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Published on June 03, 2024
Texas Legislators Tackle Squatter Issue, Spark Concerns Over Tenants' Rights in DallasSource: Unsplash/ Wesley Tingey

In Texas, the battle lines are drawn between property owners dog-tired of squatters taking over their homes, and fears from tenants' advocates that new changes to the law could trample renters' rights. Legislators in Texas are keen on crafting measures to eject squatters with more ease, inspired by recent legislation in Florida and Georgia.

Property owners, fed up with lengthy and arduous confrontation with unwanted occupants, are advocating for swifter and more decisive remedies. Terri Boyette, whose ordeal to reclaim her Dallas home spanned a grueling seven months, spoke at a Texas Capitol hearing about her squatter nightmare, as reported by The Texas Tribune. The hearing, called by senators to mull over the current state laws, put the spotlight on what could be a deeply pervasive issue, though precise data is lacking. Senator Paul Bettencourt described “the magnitude of it is shocking” but also conceded the absence of official statistics.

However, skepticism exists about the prevalence of the situation. Stewart Campbell of the Dallas Eviction Advocacy Center argued the squatter problem is extremely rare, questioning the urgency for legislative reform. The focus, as per Campbell's insights, should not draw away from the weightier issues at play in the Texan housing sector.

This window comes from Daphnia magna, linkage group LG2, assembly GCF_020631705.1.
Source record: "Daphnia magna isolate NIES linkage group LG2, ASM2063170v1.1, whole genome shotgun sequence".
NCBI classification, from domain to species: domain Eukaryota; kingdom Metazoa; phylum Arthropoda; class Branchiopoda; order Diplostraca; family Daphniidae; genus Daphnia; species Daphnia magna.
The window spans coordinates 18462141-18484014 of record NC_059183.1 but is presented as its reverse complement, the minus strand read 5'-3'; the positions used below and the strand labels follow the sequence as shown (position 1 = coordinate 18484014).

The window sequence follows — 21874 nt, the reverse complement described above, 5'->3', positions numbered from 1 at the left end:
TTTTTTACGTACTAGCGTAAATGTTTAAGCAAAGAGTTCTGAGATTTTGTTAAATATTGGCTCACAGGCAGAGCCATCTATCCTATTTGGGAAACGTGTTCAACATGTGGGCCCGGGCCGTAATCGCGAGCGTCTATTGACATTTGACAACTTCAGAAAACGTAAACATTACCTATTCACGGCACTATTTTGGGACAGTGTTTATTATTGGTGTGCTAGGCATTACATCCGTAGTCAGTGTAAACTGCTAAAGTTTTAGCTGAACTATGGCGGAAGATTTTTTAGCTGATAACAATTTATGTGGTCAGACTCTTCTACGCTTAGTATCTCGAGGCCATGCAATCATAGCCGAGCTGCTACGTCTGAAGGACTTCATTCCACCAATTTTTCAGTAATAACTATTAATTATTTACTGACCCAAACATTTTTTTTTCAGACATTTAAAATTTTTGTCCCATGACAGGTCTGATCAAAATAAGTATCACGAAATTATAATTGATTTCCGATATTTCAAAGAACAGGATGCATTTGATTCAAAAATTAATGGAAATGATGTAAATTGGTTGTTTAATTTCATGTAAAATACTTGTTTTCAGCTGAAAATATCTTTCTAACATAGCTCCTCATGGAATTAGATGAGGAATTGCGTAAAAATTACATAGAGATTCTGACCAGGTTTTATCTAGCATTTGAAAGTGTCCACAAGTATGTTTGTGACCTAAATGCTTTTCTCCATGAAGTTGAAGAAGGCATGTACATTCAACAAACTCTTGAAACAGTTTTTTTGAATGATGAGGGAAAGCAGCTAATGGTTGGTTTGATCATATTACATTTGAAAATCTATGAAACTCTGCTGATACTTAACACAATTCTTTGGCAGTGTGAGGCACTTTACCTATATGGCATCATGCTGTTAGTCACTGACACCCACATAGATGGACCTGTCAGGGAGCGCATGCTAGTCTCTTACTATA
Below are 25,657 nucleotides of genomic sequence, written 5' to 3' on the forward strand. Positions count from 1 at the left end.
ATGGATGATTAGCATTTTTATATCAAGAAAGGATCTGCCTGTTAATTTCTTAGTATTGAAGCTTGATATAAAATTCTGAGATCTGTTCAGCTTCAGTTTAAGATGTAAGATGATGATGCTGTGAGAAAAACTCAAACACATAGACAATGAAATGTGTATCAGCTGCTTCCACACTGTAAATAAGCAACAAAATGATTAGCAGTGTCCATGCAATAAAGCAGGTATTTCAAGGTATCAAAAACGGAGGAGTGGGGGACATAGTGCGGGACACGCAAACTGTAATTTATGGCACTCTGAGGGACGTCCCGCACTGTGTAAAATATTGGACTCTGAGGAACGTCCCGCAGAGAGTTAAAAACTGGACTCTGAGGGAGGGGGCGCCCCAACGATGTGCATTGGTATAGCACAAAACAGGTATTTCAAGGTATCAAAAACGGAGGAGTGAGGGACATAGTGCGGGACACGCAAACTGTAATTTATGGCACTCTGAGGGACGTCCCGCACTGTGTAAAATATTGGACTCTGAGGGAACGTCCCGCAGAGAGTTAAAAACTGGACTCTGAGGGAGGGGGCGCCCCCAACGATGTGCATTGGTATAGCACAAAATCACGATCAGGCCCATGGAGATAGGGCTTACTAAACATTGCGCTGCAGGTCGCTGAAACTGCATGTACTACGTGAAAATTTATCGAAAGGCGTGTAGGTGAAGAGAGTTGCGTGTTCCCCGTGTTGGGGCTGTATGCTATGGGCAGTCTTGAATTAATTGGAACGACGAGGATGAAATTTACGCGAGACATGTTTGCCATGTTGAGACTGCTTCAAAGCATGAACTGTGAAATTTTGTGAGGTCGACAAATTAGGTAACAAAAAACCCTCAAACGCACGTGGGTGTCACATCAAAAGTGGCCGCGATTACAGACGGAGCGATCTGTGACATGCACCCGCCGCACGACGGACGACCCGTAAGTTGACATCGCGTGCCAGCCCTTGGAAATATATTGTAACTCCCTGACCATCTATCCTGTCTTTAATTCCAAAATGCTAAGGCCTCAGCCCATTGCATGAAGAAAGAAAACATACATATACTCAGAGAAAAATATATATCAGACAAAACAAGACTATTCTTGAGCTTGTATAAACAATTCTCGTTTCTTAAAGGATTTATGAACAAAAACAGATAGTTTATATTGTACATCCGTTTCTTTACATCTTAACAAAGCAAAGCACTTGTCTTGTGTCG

On the legal front, if property claims are disputed, owners are forced into proving their title in court, a process plagued by potential delays through fraudulent rental agreement claims, according to Rusty Adams of the Real Estate Center at Texas A&M University. But the most concern comes from how the proposed changes might undercut the rights of lawful tenants. Housing experts have sounded alarms that an adjustment in-laws facilitating accelerated squatter removal, could, by extension place undue pressure on tenants, already seeing evictions above pre-pandemic levels.

Last year's numbers give credibility to the rising tide of apprehension among tenant advocates. Eviction rates soared despite the temporary respite provided by federal and state shelters during the peak of the pandemic. A stark contrast emerges with 83% of landlords having legal representation in these matters against a meager 4% of tenants, data from the National Coalition for a Civil Right to Counsel indicates. Texas Housers, an advocacy group, pushes for increased legal counsel for tenants, citing the measure as a cost-effective way to buttress vulnerable renters.

The debate in Texas is poised to continue as the contours of new legislation become clearer. Property owners and tenant advocates alike await comprehensive solutions that address the issues of squatters unlawfully clinging to a property, and tenants who may be on the edge of losing their homes. The balance between protecting rightful ownership and safeguarding tenants' rights hangs in the atmosphere of Texas’s political theatre of housing.

Dallas-Real Estate & Development